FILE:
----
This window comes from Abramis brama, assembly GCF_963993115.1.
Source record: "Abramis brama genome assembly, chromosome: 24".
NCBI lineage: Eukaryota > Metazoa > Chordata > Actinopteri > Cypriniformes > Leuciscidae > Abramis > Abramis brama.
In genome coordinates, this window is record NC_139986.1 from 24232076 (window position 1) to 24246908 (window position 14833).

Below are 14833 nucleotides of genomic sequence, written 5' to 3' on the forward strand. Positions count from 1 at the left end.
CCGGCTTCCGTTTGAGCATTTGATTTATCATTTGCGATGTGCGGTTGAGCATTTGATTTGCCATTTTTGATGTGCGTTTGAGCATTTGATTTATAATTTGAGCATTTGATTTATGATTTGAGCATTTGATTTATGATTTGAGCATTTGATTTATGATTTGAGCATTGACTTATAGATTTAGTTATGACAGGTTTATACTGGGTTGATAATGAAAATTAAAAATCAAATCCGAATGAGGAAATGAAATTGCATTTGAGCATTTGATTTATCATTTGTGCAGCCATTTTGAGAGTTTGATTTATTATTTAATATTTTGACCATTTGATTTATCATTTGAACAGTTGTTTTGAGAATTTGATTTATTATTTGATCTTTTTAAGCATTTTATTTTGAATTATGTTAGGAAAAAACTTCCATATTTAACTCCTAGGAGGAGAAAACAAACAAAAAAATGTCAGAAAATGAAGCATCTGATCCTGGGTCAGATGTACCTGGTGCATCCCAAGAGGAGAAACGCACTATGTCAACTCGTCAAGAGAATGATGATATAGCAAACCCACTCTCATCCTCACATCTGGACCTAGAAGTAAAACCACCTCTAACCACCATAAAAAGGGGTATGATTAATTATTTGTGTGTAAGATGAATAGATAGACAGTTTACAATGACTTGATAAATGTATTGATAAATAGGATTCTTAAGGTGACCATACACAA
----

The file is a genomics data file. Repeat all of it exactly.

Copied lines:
This window comes from Abramis brama, assembly GCF_963993115.1.
Source record: "Abramis brama genome assembly, chromosome: 24".
NCBI lineage: Eukaryota > Metazoa > Chordata > Actinopteri > Cypriniformes > Leuciscidae > Abramis > Abramis brama.
In genome coordinates, this window is record NC_139986.1 from 24232076 (window position 1) to 24246908 (window position 14833).

Below are 14833 nucleotides of genomic sequence, written 5' to 3' on the forward strand. Positions count from 1 at the left end.
CCGGCTTCCGTTTGAGCATTTGATTTATCATTTGCGATGTGCGGTTGAGCATTTGATTTGCCATTTTTGATGTGCGTTTGAGCATTTGATTTATAATTTGAGCATTTGATTTATGATTTGAGCATTTGATTTATGATTTGAGCATTTGATTTATGATTTGAGCATTGACTTATAGATTTAGTTATGACAGGTTTATACTGGGTTGATAATGAAAATTAAAAATCAAATCCGAATGAGGAAATGAAATTGCATTTGAGCATTTGATTTATCATTTGTGCAGCCATTTTGAGAGTTTGATTTATTATTTAATATTTTGACCATTTGATTTATCATTTGAACAGTTGTTTTGAGAATTTGATTTATTATTTGATCTTTTTAAGCATTTTATTTTGAATTATGTTAGGAAAAAACTTCCATATTTAACTCCTAGGAGGAGAAAACAAACAAAAAAATGTCAGAAAATGAAGCATCTGATCCTGGGTCAGATGTACCTGGTGCATCCCAAGAGGAGAAACGCACTATGTCAACTCGTCAAGAGAATGATGATATAGCAAACCCACTCTCATCCTCACATCTGGACCTAGAAGTAAAACCACCTCTAACCACCATAAAAAGGGGTATGATTAATTATTTGTGTGTAAGATGAATAGATAGACAGTTTACAATGACTTGATAAATGTATTGATAAATAGGATTCTTAAGGTGACCATACACAA